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Kenney vows new measures to shield farmers from 'anti-farming militants'

The Alberta government plans to introduce new measures to protect farmers from what it calls illegal protests.

'Alberta’s farmers and ranchers treat their animals well'

Alberta Premier Jason Kenney says his government will strengthen protections for farmers against protesters who trespass on their operations. (CBC)

The Alberta government plans to introduce new measures to protect farmers from what it calls illegal protests.

Premier Jason Kenney made the announcement Thursday at the Jumbo Valley turkey farm, near Fort Macleod, where dozens of animal rights activists gathered last month in a protest against commercial poultry farms.

About 30 of the activists staged a sit-in inside the barns. 

The manager of the Jumbo Valley Colony says they are fully regulated and follow all animal welfare and food safety standards.

Trev Miller, one of the organizers of the turkey farm protest, says animal advocates saw birds raised in inhumane conditions.

He says they want to end to all commercial poultry operations in Canada.

"As long as these commercial turkey farms exist, there will be injustices and ways that animals are treated disrespectfully," he said.

Miller says animal advocates plan on having more protests in the future and will be targeting a variety of operations.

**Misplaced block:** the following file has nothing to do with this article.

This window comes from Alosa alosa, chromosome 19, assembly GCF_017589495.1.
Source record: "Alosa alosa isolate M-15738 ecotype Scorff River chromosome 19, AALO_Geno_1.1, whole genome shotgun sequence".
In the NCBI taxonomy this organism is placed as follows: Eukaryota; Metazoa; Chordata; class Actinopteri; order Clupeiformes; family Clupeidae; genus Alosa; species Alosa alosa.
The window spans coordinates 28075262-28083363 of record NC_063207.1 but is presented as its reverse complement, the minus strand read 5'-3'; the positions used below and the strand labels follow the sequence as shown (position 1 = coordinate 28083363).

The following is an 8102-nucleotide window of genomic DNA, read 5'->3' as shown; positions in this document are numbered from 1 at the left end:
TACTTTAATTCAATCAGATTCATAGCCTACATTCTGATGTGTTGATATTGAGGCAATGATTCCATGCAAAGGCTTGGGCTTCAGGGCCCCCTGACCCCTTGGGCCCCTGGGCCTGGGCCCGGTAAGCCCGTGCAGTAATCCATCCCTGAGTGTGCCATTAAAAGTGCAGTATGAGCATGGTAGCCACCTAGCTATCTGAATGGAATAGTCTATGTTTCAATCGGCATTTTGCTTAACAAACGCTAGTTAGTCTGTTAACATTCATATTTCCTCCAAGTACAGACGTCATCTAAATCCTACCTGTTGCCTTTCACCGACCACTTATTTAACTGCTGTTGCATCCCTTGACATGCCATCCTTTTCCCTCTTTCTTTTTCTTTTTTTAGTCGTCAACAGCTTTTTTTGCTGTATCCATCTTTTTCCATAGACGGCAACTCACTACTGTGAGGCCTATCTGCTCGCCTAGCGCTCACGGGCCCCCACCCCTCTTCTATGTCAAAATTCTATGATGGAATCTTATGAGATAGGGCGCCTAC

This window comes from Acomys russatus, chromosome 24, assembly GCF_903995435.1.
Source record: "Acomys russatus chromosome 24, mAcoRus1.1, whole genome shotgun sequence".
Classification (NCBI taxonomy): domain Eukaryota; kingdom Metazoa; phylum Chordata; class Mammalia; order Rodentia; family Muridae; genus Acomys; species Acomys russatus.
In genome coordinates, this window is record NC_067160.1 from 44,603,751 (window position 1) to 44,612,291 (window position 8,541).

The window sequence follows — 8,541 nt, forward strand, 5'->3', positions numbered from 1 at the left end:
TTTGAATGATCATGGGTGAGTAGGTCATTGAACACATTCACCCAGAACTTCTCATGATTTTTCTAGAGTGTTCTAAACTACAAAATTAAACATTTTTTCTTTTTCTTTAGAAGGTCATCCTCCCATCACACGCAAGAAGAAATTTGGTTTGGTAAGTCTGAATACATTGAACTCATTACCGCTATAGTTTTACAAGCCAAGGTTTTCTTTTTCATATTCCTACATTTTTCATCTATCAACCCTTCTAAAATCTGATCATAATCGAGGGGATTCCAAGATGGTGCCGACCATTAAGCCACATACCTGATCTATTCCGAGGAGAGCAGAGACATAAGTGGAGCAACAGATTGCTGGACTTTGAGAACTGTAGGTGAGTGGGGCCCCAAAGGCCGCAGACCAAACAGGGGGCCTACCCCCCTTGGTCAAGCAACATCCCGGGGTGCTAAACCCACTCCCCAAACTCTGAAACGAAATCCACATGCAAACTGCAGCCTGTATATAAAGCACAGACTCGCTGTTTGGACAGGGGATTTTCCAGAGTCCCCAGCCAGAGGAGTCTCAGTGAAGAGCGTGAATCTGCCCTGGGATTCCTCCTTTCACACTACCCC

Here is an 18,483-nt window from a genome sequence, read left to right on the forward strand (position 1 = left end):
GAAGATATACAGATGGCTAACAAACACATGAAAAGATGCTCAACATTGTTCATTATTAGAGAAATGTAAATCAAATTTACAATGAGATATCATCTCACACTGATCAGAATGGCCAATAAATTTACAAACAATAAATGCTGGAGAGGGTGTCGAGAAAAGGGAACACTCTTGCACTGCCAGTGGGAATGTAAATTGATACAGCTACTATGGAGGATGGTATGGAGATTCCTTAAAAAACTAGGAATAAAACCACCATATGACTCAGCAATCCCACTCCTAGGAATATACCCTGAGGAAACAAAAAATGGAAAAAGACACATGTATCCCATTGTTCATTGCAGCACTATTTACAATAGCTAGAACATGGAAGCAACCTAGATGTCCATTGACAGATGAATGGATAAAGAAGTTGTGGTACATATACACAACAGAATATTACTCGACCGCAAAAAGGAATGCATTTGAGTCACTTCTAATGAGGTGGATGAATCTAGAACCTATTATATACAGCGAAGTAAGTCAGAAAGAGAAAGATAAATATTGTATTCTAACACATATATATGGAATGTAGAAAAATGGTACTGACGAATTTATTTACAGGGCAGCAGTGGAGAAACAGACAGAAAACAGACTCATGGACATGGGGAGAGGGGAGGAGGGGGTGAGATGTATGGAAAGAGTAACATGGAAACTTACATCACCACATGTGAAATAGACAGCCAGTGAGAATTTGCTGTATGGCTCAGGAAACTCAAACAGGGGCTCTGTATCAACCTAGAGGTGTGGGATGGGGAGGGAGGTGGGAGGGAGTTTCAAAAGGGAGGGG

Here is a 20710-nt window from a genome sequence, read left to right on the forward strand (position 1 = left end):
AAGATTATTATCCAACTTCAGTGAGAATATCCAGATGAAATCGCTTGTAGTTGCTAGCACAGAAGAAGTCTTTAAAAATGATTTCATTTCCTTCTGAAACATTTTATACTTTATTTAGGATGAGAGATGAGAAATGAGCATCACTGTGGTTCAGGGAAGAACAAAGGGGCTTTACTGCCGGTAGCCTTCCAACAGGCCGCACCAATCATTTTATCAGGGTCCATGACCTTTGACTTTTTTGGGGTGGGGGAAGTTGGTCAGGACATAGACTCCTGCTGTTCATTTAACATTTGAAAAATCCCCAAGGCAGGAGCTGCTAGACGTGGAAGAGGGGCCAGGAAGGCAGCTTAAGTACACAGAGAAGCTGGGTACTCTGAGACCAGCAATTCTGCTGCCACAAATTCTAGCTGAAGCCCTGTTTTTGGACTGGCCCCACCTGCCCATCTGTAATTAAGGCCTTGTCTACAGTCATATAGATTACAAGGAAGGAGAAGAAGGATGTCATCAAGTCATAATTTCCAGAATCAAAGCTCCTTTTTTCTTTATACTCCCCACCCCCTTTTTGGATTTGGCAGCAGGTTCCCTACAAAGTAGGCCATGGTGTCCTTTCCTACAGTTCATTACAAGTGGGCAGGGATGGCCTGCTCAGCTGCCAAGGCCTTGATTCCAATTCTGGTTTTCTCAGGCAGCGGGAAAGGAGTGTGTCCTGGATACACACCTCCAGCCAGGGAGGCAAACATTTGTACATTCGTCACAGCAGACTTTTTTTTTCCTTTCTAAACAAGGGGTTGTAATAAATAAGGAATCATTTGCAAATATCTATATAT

Dozens of animal rights activists spent much of their labour day at a southern Alberta farm engaged in what they are calling a liberation lockdown for turkeys. (Cranbrook Friends of Animals Society)

Kenney referred to the protesters on Thursday as "anti-farming militants," and said his government is considering several new protections for farmers against trespassing and illegal protests.

"Alberta's farmers and ranchers treat their animals well, and they have a right to run their operations without illegal harassment from militant trespassers," he said.

The premier said he has asked Agriculture Minister Devin Dreeshen and Justice Minister Doug Schweitzer to "consider all options, including legislation, to protect livestock producers' operations and their families from harassment."

Options being looked at include steeper trespassing fines — as much as $200,000 for organizations — and changes to the Animal Health Act so that protesters placing biosecurity at risk on farms can be fined up to $30,000 and jailed for a year.

Dozens took part in southern Alberta this past September, protesting what they say are the conditions on commercial turkey farms. (Cranbrook Friends of Animals Society)

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